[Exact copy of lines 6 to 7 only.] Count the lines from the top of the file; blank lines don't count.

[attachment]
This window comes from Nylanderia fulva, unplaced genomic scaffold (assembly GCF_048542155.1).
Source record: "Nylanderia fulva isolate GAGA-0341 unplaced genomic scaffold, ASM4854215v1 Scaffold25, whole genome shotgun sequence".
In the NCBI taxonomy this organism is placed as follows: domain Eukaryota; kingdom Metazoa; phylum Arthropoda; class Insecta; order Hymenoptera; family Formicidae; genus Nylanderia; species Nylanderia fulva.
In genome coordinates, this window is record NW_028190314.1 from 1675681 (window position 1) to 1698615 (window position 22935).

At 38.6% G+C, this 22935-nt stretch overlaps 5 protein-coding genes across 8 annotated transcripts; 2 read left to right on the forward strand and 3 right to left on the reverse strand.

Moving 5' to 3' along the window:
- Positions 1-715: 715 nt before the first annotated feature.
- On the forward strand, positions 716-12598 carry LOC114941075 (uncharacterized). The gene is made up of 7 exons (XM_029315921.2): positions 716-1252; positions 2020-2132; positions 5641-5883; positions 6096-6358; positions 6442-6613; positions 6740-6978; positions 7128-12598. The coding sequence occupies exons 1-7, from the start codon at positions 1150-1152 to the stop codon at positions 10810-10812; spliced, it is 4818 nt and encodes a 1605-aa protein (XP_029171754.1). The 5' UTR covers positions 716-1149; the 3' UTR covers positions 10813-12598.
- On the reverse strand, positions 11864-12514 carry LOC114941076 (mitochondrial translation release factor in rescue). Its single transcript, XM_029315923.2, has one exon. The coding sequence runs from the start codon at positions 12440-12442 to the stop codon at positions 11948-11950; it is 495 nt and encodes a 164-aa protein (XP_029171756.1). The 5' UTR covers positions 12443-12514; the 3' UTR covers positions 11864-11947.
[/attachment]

Moving 5' to 3' along the window:
- Positions 1-715: 715 nt before the first annotated feature.